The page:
A member of the UA Skin Cancer Institute, Dr. Shaheen received his medical degree from Damascus University in Syria, and completed his fellowship at Indiana University Medical Center, specializing in hematology/oncology. Dr. Shaheen is certified by the American Board of Internal Medicine in hematology and medical oncology.
Dr. Shaheen is a Physician-Scientist with clinical and laboratory research efforts. He is specialized in the treatment of melanoma, as well as kidney and bladder tumors. His clinical trial portfolio includes a spectrum of novel immuno- and targeted therapies. As an example, his team was part of the trial that led to the FDA approval of a powerful immunotherapy combination ( ipilimumab and nivolumab) for the treatment of metastatic melanoma ( NEJM, 2015 May 21;372(21):2006-17)
His lab investigates mechanisms of DNA damage response and repair in connection to cancer generation and resistance to therapeutic agents, with an emphasis on the role of the ubiquitin pathway in this process.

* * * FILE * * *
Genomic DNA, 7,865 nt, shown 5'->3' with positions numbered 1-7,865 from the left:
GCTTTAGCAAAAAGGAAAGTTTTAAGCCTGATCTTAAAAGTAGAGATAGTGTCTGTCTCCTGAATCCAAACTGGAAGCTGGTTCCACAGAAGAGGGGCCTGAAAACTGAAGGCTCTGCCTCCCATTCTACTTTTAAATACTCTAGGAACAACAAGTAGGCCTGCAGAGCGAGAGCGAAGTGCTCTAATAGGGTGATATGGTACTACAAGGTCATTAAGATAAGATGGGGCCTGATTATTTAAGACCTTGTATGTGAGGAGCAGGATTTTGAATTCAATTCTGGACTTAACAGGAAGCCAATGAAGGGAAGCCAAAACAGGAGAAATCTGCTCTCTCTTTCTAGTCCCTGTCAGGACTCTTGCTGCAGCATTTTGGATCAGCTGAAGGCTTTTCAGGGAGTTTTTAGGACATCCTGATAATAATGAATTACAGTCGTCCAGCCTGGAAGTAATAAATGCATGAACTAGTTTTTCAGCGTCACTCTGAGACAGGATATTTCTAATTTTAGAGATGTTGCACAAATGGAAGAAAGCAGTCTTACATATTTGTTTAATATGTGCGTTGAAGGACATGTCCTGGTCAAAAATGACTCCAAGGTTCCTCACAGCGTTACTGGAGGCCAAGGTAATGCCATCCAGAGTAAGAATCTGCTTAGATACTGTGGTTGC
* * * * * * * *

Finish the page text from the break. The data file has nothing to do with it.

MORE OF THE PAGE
Homologous Recombination: Is an essential process for the repair of DNA double strand breaks. Dr. Shaheen's lab implicated two ubiqutin proteins (the ubiquitin E3 ligase Pso4, and the deubiquitylase USP20) in this process ( J Biol Chem 2015 May 21;372(21):2006-17, J Biol Chem. 2014 Aug 15;289(33):22739-48). Depletion of these proteins lead to cancer cell sensitivity to radiation and chemotherapy drugs.
His lab also investigates the important tumor suppressor deubiquitylase protein (Brca1 associated protein 1 or BAP1) in carcinogenesis. This protein’s function is absent in a significant percentage of cancers including ocular, familial melanoma, renal, and bladder tumors. Understanding BAP1 enigmatic function will be the first step in designing drugs that can help patients with BAP1 pathway mutations.